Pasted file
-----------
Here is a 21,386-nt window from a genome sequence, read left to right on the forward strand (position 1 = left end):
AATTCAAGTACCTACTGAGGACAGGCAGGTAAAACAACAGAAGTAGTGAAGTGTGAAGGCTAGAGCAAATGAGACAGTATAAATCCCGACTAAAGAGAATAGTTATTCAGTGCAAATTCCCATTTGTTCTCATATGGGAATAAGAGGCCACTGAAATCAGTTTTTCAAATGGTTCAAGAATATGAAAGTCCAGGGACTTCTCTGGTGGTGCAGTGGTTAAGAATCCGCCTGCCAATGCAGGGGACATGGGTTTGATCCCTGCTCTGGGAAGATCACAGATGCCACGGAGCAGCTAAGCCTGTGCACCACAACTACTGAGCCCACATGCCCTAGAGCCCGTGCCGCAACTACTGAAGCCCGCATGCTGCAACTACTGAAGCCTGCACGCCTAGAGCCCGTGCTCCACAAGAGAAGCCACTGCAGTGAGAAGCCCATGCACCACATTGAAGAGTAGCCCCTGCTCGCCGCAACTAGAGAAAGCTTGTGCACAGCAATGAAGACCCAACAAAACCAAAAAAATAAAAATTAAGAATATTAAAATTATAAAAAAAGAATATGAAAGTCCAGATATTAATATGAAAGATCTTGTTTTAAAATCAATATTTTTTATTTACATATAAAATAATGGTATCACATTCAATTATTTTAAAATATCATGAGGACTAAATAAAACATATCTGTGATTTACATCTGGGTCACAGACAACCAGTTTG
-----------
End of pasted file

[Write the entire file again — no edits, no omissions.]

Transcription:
Here is a 21,386-nt window from a genome sequence, read left to right on the forward strand (position 1 = left end):
AATTCAAGTACCTACTGAGGACAGGCAGGTAAAACAACAGAAGTAGTGAAGTGTGAAGGCTAGAGCAAATGAGACAGTATAAATCCCGACTAAAGAGAATAGTTATTCAGTGCAAATTCCCATTTGTTCTCATATGGGAATAAGAGGCCACTGAAATCAGTTTTTCAAATGGTTCAAGAATATGAAAGTCCAGGGACTTCTCTGGTGGTGCAGTGGTTAAGAATCCGCCTGCCAATGCAGGGGACATGGGTTTGATCCCTGCTCTGGGAAGATCACAGATGCCACGGAGCAGCTAAGCCTGTGCACCACAACTACTGAGCCCACATGCCCTAGAGCCCGTGCCGCAACTACTGAAGCCCGCATGCTGCAACTACTGAAGCCTGCACGCCTAGAGCCCGTGCTCCACAAGAGAAGCCACTGCAGTGAGAAGCCCATGCACCACATTGAAGAGTAGCCCCTGCTCGCCGCAACTAGAGAAAGCTTGTGCACAGCAATGAAGACCCAACAAAACCAAAAAAATAAAAATTAAGAATATTAAAATTATAAAAAAAGAATATGAAAGTCCAGATATTAATATGAAAGATCTTGTTTTAAAATCAATATTTTTTATTTACATATAAAATAATGGTATCACATTCAATTATTTTAAAATATCATGAGGACTAAATAAAACATATCTGTGATTTACATCTGGGTCACAGACAACCAGTTTG